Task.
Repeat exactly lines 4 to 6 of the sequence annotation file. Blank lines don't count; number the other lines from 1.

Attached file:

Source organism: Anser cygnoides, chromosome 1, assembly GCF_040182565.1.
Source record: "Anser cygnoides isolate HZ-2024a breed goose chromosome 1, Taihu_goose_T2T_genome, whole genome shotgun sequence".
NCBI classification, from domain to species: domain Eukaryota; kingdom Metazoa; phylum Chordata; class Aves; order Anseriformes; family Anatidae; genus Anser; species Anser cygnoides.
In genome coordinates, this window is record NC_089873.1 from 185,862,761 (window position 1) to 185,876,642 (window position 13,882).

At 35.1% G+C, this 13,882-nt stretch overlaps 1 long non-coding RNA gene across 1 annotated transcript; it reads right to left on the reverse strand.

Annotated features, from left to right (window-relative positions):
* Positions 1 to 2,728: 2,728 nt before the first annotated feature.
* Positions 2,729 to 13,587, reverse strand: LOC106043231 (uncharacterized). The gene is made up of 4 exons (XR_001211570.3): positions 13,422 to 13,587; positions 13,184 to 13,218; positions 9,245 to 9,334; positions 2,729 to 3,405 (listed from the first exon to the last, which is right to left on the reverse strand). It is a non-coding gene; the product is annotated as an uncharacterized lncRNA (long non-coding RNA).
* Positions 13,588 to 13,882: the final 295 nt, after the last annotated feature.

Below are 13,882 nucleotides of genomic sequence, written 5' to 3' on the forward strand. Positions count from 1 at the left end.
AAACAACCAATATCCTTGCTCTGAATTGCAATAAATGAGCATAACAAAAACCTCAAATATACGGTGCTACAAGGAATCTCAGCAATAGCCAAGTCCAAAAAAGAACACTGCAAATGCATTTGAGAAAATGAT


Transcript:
In genome coordinates, this window is record NC_089873.1 from 185,862,761 (window position 1) to 185,876,642 (window position 13,882).

At 35.1% G+C, this 13,882-nt stretch overlaps 1 long non-coding RNA gene across 1 annotated transcript; it reads right to left on the reverse strand.

Annotated features, from left to right (window-relative positions):